Evolutionary Modeling of Atmospheric Abundances Due to Impacts at Venus, Earth, and Mars

Friday, 19 December 2014
Caitlin Heath1,2 and Dave A Brain1,2, (1)University of Colorado at Boulder, Boulder, CO, United States, (2)Laboratory for Atmospheric and Space Physics, Boulder, CO, United States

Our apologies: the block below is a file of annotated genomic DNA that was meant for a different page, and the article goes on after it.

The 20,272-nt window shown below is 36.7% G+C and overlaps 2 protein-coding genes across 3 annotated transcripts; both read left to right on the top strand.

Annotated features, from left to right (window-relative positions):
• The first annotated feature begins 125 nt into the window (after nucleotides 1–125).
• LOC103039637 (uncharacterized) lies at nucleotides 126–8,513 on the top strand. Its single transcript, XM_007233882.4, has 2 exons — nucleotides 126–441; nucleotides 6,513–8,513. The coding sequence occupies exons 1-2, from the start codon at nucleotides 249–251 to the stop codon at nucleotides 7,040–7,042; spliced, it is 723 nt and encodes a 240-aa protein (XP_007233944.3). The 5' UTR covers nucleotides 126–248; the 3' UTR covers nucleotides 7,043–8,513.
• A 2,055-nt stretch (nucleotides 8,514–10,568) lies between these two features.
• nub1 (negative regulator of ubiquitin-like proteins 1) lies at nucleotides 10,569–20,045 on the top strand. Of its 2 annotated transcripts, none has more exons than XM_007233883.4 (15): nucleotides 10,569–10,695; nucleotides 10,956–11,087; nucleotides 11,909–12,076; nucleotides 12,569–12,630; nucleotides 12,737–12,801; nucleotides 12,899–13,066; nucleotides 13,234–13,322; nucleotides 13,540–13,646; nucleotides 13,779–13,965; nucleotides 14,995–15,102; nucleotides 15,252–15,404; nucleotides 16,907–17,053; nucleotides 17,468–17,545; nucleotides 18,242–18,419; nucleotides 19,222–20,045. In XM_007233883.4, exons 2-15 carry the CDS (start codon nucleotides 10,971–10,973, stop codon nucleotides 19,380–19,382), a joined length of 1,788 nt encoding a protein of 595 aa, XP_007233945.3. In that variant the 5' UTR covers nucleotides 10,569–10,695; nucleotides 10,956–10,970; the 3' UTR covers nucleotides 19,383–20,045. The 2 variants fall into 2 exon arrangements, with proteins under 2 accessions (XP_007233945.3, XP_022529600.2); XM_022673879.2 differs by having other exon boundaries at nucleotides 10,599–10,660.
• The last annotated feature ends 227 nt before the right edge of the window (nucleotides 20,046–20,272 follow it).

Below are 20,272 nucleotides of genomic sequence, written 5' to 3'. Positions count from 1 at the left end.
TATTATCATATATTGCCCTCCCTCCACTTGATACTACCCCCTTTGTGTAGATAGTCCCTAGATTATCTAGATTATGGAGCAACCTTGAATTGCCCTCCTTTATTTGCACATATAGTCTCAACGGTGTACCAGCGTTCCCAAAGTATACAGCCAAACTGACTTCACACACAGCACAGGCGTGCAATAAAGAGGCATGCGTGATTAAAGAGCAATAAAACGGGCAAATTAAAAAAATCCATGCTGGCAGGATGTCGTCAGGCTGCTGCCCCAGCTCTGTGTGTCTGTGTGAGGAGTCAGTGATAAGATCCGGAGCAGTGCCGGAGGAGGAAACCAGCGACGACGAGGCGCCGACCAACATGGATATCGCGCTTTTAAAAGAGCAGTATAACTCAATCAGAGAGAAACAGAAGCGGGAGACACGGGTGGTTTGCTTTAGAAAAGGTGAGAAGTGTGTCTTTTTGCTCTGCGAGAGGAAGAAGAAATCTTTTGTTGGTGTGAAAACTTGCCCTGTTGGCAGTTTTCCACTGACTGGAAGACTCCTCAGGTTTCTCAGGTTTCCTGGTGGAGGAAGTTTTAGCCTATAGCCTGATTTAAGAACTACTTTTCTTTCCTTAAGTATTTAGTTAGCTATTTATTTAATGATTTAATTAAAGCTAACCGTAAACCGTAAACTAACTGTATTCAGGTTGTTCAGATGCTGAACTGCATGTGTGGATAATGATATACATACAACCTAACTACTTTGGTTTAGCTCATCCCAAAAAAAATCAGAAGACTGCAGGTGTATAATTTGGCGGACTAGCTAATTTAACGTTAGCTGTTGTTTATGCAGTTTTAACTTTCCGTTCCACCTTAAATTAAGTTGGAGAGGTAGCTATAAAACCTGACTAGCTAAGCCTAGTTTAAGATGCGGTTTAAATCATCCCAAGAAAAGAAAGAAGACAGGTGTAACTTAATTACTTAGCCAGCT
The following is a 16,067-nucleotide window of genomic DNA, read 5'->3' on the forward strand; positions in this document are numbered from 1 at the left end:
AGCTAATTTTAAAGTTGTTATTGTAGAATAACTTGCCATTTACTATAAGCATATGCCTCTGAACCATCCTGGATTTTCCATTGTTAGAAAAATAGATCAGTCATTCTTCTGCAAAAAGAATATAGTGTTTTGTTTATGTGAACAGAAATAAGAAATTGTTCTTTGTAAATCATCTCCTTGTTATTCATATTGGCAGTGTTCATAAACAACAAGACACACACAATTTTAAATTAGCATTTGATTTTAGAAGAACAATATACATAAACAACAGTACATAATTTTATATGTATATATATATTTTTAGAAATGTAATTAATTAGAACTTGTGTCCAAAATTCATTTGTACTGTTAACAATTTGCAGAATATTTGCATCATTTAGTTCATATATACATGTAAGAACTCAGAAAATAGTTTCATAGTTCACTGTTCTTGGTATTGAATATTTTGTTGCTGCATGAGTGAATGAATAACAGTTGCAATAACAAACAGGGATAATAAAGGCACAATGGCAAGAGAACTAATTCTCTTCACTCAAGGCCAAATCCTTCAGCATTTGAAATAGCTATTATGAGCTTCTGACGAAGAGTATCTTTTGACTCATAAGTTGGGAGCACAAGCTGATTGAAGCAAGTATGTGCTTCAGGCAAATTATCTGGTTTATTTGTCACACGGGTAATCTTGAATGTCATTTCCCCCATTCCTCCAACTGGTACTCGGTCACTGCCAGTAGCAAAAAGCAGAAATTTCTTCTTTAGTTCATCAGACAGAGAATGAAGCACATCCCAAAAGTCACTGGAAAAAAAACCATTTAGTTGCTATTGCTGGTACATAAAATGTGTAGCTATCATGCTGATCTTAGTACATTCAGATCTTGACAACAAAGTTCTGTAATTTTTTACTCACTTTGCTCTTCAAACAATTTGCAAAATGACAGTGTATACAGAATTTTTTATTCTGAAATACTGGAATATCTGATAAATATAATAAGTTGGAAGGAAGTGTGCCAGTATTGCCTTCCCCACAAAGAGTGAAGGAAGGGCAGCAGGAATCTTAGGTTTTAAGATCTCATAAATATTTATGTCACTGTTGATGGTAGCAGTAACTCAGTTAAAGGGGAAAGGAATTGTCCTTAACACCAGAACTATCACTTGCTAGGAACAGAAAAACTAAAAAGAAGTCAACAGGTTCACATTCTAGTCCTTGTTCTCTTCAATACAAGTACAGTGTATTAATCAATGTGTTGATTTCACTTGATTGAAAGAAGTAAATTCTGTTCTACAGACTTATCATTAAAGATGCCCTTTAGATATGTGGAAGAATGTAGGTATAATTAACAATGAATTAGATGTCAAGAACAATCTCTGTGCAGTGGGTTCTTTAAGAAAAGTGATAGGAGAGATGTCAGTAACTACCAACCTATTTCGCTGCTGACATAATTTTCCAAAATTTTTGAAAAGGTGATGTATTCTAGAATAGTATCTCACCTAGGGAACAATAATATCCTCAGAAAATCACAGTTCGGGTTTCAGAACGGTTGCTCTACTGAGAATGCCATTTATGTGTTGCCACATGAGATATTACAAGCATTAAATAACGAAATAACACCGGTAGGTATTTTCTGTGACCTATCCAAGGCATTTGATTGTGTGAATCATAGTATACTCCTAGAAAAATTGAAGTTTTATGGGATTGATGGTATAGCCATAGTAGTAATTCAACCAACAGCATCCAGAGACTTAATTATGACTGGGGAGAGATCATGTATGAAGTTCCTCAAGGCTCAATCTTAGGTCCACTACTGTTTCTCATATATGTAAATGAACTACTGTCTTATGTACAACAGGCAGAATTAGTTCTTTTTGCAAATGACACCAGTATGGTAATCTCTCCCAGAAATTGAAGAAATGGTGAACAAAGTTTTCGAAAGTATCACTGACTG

Planetary atmospheres are subject to a host of source and loss processes which affect their bulk properties and surface habitability. Impacts by comets and asteroids are unique in that they can act as either a source or loss process depending on aspects of the impact such as impactor size, velocity, and composition, as well as impact angle and target material. Here we examine multiple pre-existing models for individual impacts (Melosh and Vickery 1989; Genda and Abe 2003; Svetsov 2000, 2007; Shuvalov 2009) and create Monte Carlo models of the effect of these impacts on atmospheric abundances over a period of heavy bombardment. We find generally good agreement between final atmospheric pressures of the various models for identical input parameters. In particular, we note that impacts act as a source of atmosphere for Mars and Earth while they lead to a net loss of atmosphere at Venus. In the future this work can be expanded to track abundances of individual atmospheric components or impact-induced chemical reactions. It may also be used in the larger framework of examining multiple source and loss processes to form a more complete model of atmospheric evolution.